3.) Since we don't have much of a color scheme outside of our polar bear stamp/ Met Building walls green, I think I want it to be white.

4.) I want it to be under $100. A lot less, if possible!

I have been looking on Etsy for awhile, and saved these as favorites.

This is the first one I found, $24 on a "small but sturdy clip." Ok. I like it, but it reminds me of a sea creature. Also, do the feathers look cheap to you? They remind me a bit of craft feathers from Michael's.

This one is $45 and not totally white, but I think light blue is fine. It comes in a clip which is ok. I like the size and level of drama, but I wish it were fluffier, less flat.

This one is also blue, also a clip, and costs $30. And it comes with mystery free earrings! I like the variation in size and texture of the feathers.

This one is a bit more dramatic than I was aiming for, but oh, I love! Maybe I could pull it off! Isn't it delightful? I think I would feel just on top of the world in this. But I wonder if it isn't too much. But then, as soon as I say that, I think: "Too much? Pah! BE BOLD!"

$35 (yes!) on a headband (double yes!).

I love the texture on this one, too. I wish the seller had put it on a model so I could get a sense of how big it is and how it lays on the head. This one is $45 and a comb (boo).

I think this one is cute; more understated. It is more expensive, $78, and a headband. I like it.

What do you think about a giant freaking feather? Does anyone know of other places to buy such an item? Most importantly, which one do you like?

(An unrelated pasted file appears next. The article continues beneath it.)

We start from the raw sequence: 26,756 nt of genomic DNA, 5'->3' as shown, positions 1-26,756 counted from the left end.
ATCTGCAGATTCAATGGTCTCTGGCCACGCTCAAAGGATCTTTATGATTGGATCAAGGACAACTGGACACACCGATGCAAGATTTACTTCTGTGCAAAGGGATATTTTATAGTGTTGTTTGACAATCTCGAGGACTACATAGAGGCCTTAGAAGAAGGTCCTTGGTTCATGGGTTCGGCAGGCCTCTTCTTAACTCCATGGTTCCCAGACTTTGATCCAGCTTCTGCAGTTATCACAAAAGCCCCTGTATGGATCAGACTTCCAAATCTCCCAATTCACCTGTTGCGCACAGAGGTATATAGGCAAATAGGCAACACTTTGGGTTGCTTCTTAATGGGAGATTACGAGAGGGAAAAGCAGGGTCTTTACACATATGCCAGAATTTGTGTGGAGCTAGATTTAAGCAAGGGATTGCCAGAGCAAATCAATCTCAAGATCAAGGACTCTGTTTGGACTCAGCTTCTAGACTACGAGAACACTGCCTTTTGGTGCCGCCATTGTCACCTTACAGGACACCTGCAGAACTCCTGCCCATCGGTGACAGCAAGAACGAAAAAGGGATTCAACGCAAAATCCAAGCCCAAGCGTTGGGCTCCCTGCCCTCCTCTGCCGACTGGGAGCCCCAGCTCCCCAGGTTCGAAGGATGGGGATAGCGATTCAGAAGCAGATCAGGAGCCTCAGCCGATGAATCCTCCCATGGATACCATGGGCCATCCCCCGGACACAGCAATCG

money, I need more of you! (things to buy on the internet to make your wedding pretty)

My old friend Martha Stewart is kind enough to send me emails on occassion, because she would really like to help make my wedding look nice. Recently, she alerted me to some totally awesome online retailers who sell decorations for your wedding on the semi-cheap but totally drool-worthy.

Have you ever been to a store with six million brightly colored tee-shirts or sweaters all lined up together in every color of the rainbow? That kind of product display gets me every time. It makes me want. Then I can never pick a color, because it is all the sweaters or tee-shirts that I desire, not just one. And I want to wear them all at once.
Anyhow, Luna Bazaar's website is kind of like that. They have six million things on their homepage that look so wonderful all together that I start feverishly grasping for my purse while unable to unlock my eyes from the computer screen.

A sampling: